In the early 1950's, Roman Catholics in America were underrepresented as psychiatric patients and practitioners, and a group of lay Catholic psychiatrists organized a National Guild of Catholic Psychiatrists and published the Bulletin of the Guild of Catholic Psychiatrists as a first step towards establishing an institutional Catholic presence within American psychiatry. From 1952 to 1968, the members of the Guild taught Catholic clergy to adopt psychiatric methods both for the selection and training of their members, and for the pastoral counsel with which they succored the laity. The Guild successfully introduced psychiatry into the Catholic experience, but they failed to create a thriving subculture within American psychiatry; the Guild is an exemplary failure in the efforts of Roman Catholics in America to create distinctly Catholic institutions.
In the late 1940's, Roman Catholic psychiatrists in America found themselves at the margins of their professional and faith communities. Many Catholics believed psychiatry a secular imitation of the faith, while many non-Catholic psychiatrists feared that Catholics were so dogmatic that it was deleterious to their mental health.1 In April 1950, a small group of lay male Catholic psychiatrists, seeking a concord between their faith and their profession, placed a small notice in the back-pages of the American Journal of Psychiatry, their profession's journal of record, asking "Any Catholic psychiatrist who is a member of the American Psychiatric Association" to write to Dr. Edward L. Brennan.2 The notice did not explain why a reader ought to write Brennan: the unexplained invitation implicitly assumed that Catholic psychiatrists would recognize the need for such an organization.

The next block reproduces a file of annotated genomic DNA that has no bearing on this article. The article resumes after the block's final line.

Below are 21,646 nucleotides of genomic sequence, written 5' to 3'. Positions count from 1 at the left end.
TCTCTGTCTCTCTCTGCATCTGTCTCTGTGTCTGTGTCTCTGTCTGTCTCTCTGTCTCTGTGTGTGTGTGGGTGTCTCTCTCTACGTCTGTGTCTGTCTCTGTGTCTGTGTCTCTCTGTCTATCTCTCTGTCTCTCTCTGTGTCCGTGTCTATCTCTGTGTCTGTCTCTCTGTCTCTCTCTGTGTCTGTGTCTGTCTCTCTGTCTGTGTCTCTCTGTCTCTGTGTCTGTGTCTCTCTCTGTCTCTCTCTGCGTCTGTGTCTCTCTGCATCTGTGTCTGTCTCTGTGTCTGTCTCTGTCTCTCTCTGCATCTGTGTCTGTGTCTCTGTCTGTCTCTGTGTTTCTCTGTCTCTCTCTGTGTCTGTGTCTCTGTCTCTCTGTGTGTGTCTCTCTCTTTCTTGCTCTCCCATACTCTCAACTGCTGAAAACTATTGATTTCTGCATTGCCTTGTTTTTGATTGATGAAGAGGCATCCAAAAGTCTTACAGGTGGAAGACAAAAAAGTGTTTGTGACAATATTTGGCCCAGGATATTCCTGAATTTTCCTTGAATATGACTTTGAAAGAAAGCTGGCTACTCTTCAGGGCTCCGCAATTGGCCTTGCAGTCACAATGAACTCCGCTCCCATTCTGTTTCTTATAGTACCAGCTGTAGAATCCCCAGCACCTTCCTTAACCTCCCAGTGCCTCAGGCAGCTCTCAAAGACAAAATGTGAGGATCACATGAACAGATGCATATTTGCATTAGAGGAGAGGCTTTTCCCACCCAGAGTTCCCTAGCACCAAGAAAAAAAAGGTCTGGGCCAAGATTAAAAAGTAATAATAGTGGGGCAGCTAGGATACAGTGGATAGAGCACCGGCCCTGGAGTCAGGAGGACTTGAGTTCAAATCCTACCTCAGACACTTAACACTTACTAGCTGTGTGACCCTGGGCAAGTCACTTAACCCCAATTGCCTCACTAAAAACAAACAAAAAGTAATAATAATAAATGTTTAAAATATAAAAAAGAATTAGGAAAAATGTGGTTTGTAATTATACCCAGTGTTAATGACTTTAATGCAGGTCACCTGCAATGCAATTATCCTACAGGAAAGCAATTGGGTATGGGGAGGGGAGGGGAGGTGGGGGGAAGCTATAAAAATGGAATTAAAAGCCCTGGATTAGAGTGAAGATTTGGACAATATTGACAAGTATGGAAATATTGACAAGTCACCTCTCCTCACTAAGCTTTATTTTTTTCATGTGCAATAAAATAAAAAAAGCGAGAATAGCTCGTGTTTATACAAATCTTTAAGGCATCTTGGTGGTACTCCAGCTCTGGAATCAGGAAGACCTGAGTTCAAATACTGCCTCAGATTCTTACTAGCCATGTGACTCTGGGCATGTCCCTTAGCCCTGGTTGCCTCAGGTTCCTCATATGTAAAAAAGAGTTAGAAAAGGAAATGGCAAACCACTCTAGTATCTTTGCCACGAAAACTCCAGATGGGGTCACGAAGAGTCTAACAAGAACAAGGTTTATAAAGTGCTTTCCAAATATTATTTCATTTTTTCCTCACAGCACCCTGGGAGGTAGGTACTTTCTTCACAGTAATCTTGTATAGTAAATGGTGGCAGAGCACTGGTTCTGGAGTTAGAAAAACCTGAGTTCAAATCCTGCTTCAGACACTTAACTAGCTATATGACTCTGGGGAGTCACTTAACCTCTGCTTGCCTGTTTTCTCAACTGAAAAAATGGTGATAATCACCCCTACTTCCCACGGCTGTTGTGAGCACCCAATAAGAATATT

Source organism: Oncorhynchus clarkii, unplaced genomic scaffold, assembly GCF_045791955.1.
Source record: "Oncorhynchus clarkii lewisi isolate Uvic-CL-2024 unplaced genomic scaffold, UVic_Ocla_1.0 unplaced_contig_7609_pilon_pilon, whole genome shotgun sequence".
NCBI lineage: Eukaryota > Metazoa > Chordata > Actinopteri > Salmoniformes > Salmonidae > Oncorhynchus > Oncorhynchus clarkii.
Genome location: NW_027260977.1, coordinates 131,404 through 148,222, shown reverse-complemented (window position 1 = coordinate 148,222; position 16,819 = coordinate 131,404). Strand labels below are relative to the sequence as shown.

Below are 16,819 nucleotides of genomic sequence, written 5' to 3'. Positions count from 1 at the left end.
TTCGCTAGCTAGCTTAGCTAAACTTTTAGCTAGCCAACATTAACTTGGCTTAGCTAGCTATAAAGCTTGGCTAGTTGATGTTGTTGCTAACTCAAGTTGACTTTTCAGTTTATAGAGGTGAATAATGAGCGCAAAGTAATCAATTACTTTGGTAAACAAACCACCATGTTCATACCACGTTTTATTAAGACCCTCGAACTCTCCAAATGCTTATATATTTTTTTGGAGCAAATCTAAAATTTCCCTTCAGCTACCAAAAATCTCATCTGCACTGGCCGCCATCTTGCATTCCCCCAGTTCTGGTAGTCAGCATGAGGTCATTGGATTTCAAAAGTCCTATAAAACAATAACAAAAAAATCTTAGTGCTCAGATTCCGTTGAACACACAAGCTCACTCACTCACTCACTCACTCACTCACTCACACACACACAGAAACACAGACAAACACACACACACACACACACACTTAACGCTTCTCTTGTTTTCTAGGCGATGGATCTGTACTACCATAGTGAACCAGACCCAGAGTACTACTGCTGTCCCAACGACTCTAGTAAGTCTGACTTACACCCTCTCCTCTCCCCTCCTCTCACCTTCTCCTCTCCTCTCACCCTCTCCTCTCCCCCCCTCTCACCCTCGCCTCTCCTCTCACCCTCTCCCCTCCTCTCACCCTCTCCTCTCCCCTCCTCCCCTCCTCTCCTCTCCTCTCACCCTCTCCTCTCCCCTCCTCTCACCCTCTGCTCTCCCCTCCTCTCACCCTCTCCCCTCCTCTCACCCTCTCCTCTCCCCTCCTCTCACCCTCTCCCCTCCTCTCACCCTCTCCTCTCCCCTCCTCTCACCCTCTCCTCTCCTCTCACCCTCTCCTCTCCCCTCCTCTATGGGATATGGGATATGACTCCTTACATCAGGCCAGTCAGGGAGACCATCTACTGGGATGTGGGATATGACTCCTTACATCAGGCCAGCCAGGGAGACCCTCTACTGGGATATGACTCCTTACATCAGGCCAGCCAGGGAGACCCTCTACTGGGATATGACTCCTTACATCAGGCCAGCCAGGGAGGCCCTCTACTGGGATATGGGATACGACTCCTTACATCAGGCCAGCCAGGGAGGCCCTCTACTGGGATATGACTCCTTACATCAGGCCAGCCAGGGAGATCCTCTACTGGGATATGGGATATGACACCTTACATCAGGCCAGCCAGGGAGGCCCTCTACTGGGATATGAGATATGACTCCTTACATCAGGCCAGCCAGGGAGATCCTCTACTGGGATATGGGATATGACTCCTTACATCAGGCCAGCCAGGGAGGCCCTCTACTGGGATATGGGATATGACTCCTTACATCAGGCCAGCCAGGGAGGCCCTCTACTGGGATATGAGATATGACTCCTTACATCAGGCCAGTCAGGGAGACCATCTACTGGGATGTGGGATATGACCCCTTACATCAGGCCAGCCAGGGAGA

Perhaps the intended readers of this notice still heard, ringing in their ears, the 1947 Lenten sermon that Monsignor Fulton J. Sheen had preached at St. Patrick's Cathedral in New York City, a sermon publicized by The New York Times. Sheen, the most charismatic and popular Catholic preacher of the era, had unfavorably compared psychoanalysis to confession and analysts to confessors, implying that psychiatry was a wan imitation of the true faith of Catholicism.3 Some Catholic psychiatrists received the homily as a grievous insult. When Sheen refused to retract or clarify his statements, four prominent Catholic psychiatrists denounced Sheen and angrily insisted that no conflict existed between psychiatry and Catholicism, a denunciation also reported by the New York Times. One of these four psychiatrists, Frank J. Curran, resigned in protest from his position as the chief psychiatrist at St. Vincent's Hospital in New York City and told a reporter that his some of his patients had ceased psychiatric treatment for fear that it constituted a sin.4 Another of the four psychiatrists, Leo H. Bartemeier, responded to Sheen's provocation in 1949 by inveighing upon Pope Pius XII to embrace psychiatry as licit. During his audience, Bartemeier found the Pope receptive to psychiatry, and in 1953, Pius XII made the first supportive, if qualified, papal statement on psychiatry.5 Men like Bartemeier and Curran were the peers whom Brennan sought, Catholic psychiatrists making inroads into a Catholic culture which perceived psychiatry as a threat to the faith, while publicly embracing their faith at some risk to their professional careers.
Eighteen such men responded to Brennan's notice, and in 1952, they formed the National Guild of Catholic Psychiatrists, the first religion-based psychiatric society recognized by the American Psychiatric Association (APA). Like Brennan, the Guild and its members sought both to make psychiatry licit for Catholics, and Catholicism acceptable to psychiatrists.They enjoyed scant success on the latter front, as their meetings and publications attracted only passing notice from most of their secular colleagues in the APA.To be sure, there were exceptions, Catholic psychiatrists like Francis J. …